Hill Research sent me partial results from the poll they took in March about the Iowa governor’s race. They redacted some of the most interesting findings, such as how appealing respondents found various types of candidates (including an “auditor who has kept track of how state money is spent”). Still, I found this result intriguing:
Do you want an experienced and effective elected official, or an outsider with a fresh perspective and new ideas?
Strongly want an experienced elected official: 34%
Want an experienced elected official: 19%
Fresh perspective: 14%
Strongly want a fresh perspective: 27%
Vaudt is by far the most experienced statewide official who was considering running for governor. (Former Governor Terry Branstad has no desire to get back in the game.)
Secretary of Agriculture Bill Northey, the only other Republican currently holding a statewide elected position, is leaning toward running for re-election rather than governor. It makes sense. He would be heavily favored against Francis Thicke, the most likely Democratic candidate for secretary of agriculture. In contrast, I believe Northey would be a long-shot for the Republican gubernatorial nomination, having gone on record supporting a gas tax increase. Besides, the same-sex marriage controversy will probably give an edge to religious conservatives in next year’s primary. Even if Northey won the GOP nomination, I think that with no base of support in eastern Iowa population centers, he would be an underdog against Culver in the general.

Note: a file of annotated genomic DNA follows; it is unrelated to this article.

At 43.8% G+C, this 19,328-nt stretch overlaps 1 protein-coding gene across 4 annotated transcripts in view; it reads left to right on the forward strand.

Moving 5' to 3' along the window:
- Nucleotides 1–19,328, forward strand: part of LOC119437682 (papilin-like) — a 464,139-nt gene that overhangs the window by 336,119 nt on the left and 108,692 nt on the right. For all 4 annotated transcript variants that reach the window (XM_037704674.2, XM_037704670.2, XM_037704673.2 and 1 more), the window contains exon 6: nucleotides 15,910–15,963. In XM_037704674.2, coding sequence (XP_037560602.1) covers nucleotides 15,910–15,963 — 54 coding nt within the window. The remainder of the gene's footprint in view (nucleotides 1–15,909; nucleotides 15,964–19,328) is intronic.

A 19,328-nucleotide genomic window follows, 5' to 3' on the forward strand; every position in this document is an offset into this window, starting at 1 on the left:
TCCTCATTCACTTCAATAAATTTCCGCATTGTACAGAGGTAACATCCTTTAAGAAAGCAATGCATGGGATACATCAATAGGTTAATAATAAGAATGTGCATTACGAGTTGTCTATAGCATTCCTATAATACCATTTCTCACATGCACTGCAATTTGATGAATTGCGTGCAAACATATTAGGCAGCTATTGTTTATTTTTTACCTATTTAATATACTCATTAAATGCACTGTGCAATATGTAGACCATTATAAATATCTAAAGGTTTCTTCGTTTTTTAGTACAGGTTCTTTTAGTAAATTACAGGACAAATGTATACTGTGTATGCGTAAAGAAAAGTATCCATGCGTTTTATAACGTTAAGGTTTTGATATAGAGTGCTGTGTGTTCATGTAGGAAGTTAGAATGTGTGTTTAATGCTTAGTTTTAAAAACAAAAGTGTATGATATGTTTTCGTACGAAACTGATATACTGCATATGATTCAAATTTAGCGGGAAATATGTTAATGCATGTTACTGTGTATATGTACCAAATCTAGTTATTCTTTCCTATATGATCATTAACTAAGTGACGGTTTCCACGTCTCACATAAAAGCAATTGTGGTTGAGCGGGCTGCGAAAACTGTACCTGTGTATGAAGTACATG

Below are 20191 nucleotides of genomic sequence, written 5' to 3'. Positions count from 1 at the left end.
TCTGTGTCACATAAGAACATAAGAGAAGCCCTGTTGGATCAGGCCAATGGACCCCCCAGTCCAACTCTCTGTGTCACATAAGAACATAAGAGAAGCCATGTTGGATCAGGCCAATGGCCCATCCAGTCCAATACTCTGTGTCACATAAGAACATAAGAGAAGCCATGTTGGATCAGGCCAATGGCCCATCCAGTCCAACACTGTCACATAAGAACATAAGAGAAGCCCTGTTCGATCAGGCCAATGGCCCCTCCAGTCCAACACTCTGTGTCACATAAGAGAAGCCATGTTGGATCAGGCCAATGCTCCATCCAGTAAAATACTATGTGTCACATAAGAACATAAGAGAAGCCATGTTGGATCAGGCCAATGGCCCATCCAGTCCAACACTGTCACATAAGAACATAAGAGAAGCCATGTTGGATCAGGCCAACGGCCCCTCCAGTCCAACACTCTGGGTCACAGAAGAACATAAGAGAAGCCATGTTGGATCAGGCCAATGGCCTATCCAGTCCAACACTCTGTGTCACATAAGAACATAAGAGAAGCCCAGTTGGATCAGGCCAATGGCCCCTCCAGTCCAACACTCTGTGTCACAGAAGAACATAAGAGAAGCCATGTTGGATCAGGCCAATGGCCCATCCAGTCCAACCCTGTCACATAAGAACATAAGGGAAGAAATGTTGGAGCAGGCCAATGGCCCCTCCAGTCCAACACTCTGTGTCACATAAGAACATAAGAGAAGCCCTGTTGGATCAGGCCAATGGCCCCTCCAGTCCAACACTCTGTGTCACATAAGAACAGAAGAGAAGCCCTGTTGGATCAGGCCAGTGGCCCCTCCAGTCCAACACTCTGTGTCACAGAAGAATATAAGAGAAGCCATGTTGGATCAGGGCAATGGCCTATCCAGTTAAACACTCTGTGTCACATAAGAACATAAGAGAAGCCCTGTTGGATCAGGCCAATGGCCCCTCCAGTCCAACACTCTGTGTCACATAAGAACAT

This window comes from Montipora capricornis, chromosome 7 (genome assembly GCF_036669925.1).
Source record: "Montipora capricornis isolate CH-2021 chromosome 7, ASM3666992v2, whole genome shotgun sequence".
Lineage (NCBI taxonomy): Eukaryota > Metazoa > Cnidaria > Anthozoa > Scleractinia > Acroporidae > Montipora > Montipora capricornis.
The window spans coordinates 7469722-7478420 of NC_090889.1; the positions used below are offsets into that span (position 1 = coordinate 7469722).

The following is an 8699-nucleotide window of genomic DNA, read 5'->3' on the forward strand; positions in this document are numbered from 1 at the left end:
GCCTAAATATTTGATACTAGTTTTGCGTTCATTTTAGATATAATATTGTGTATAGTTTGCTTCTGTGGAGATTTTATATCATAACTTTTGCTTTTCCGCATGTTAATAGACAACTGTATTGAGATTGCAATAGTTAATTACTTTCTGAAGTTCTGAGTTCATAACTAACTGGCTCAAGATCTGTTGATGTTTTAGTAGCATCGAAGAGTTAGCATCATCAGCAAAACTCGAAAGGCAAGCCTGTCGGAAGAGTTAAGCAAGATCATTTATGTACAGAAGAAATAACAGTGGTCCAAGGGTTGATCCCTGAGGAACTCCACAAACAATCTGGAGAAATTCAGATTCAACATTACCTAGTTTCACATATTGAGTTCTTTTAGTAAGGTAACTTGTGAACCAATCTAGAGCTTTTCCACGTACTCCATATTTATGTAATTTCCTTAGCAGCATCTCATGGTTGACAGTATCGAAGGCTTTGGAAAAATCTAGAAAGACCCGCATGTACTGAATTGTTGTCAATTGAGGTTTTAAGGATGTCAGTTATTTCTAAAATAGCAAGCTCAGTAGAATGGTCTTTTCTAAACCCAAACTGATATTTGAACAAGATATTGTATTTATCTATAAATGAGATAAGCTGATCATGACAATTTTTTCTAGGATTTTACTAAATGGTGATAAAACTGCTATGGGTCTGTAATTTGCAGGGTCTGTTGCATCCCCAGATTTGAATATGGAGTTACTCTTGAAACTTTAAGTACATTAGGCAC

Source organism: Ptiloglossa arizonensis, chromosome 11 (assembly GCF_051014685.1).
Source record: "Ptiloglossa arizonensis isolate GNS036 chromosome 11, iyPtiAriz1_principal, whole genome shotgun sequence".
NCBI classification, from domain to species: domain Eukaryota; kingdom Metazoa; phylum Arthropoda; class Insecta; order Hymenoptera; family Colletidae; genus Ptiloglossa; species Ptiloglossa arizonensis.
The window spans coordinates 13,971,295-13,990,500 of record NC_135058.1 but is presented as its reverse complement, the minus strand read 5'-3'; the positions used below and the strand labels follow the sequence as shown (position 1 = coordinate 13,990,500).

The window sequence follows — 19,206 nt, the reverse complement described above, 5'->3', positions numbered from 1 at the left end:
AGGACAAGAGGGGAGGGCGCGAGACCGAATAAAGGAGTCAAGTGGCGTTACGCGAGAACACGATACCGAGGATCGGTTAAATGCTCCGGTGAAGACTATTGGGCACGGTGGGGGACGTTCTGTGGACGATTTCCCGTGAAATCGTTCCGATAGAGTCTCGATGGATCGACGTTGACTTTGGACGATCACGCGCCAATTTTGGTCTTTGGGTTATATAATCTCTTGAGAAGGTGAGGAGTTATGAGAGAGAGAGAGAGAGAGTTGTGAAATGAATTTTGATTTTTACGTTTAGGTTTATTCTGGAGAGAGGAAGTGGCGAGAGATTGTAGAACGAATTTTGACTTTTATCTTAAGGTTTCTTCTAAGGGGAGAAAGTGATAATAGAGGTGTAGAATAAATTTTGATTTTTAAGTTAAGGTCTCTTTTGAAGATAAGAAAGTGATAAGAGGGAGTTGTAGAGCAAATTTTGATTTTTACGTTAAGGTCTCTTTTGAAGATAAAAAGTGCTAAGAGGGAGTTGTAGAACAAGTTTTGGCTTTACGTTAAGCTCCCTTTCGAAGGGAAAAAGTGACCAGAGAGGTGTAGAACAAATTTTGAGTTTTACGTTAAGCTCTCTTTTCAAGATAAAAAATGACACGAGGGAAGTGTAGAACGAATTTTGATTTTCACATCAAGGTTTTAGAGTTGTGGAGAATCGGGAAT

One or two Iowa House Republicans seem likely to challenge Culver. Former Iowa House Speaker Chris Rants has been thinking about running for governor for a long time. Earlier this month he sent an e-mail to potential supporters saying that since the 2009 legislative session ended,